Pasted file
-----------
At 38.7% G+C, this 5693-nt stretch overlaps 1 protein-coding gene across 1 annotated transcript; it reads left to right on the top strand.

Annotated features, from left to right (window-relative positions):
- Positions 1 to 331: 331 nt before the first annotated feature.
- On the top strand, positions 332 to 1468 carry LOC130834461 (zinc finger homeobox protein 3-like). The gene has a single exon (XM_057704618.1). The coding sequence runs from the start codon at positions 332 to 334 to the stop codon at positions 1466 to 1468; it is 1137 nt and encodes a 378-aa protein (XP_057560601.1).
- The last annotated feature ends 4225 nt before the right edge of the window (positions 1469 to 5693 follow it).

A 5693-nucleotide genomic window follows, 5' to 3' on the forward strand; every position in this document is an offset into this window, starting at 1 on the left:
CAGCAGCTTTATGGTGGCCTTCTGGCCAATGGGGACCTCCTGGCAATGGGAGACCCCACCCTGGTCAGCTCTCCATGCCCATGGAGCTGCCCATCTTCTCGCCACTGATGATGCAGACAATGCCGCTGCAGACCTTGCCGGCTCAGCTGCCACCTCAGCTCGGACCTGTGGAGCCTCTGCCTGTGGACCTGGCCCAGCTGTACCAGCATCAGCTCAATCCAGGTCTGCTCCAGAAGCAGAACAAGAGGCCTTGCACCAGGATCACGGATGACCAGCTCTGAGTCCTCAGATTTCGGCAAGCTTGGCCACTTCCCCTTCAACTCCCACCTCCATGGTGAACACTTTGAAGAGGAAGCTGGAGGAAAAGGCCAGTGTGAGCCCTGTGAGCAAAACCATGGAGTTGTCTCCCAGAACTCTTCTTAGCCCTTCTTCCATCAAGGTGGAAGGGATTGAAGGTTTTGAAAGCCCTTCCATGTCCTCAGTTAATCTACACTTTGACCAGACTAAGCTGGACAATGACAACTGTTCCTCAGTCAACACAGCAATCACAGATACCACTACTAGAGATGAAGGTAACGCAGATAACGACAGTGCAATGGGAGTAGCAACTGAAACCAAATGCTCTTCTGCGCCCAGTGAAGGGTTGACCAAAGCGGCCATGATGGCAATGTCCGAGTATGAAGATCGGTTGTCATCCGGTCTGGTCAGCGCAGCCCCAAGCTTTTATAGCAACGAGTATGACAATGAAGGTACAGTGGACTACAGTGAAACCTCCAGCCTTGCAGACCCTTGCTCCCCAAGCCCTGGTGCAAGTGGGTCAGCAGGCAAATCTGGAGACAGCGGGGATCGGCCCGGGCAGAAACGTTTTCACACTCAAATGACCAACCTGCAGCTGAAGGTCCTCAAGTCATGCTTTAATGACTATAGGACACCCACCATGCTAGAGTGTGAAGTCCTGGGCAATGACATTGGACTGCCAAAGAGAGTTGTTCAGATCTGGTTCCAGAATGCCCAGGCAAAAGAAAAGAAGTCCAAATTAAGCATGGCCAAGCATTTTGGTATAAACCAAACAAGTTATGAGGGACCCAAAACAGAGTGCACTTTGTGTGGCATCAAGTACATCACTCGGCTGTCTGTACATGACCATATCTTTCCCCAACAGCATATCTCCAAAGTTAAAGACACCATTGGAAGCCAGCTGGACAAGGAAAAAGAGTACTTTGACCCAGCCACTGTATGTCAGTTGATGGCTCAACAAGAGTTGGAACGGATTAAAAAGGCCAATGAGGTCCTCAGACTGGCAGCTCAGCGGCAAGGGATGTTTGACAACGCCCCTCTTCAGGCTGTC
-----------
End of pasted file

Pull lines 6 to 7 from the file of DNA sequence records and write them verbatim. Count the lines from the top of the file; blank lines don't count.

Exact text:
A 5693-nucleotide genomic window follows, 5' to 3' on the forward strand; every position in this document is an offset into this window, starting at 1 on the left:
CAGCAGCTTTATGGTGGCCTTCTGGCCAATGGGGACCTCCTGGCAATGGGAGACCCCACCCTGGTCAGCTCTCCATGCCCATGGAGCTGCCCATCTTCTCGCCACTGATGATGCAGACAATGCCGCTGCAGACCTTGCCGGCTCAGCTGCCACCTCAGCTCGGACCTGTGGAGCCTCTGCCTGTGGACCTGGCCCAGCTGTACCAGCATCAGCTCAATCCAGGTCTGCTCCAGAAGCAGAACAAGAGGCCTTGCACCAGGATCACGGATGACCAGCTCTGAGTCCTCAGATTTCGGCAAGCTTGGCCACTTCCCCTTCAACTCCCACCTCCATGGTGAACACTTTGAAGAGGAAGCTGGAGGAAAAGGCCAGTGTGAGCCCTGTGAGCAAAACCATGGAGTTGTCTCCCAGAACTCTTCTTAGCCCTTCTTCCATCAAGGTGGAAGGGATTGAAGGTTTTGAAAGCCCTTCCATGTCCTCAGTTAATCTACACTTTGACCAGACTAAGCTGGACAATGACAACTGTTCCTCAGTCAACACAGCAATCACAGATACCACTACTAGAGATGAAGGTAACGCAGATAACGACAGTGCAATGGGAGTAGCAACTGAAACCAAATGCTCTTCTGCGCCCAGTGAAGGGTTGACCAAAGCGGCCATGATGGCAATGTCCGAGTATGAAGATCGGTTGTCATCCGGTCTGGTCAGCGCAGCCCCAAGCTTTTATAGCAACGAGTATGACAATGAAGGTACAGTGGACTACAGTGAAACCTCCAGCCTTGCAGACCCTTGCTCCCCAAGCCCTGGTGCAAGTGGGTCAGCAGGCAAATCTGGAGACAGCGGGGATCGGCCCGGGCAGAAACGTTTTCACACTCAAATGACCAACCTGCAGCTGAAGGTCCTCAAGTCATGCTTTAATGACTATAGGACACCCACCATGCTAGAGTGTGAAGTCCTGGGCAATGACATTGGACTGCCAAAGAGAGTTGTTCAGATCTGGTTCCAGAATGCCCAGGCAAAAGAAAAGAAGTCCAAATTAAGCATGGCCAAGCATTTTGGTATAAACCAAACAAGTTATGAGGGACCCAAAACAGAGTGCACTTTGTGTGGCATCAAGTACATCACTCGGCTGTCTGTACATGACCATATCTTTCCCCAACAGCATATCTCCAAAGTTAAAGACACCATTGGAAGCCAGCTGGACAAGGAAAAAGAGTACTTTGACCCAGCCACTGTATGTCAGTTGATGGCTCAACAAGAGTTGGAACGGATTAAAAAGGCCAATGAGGTCCTCAGACTGGCAGCTCAGCGGCAAGGGATGTTTGACAACGCCCCTCTTCAGGCTGTC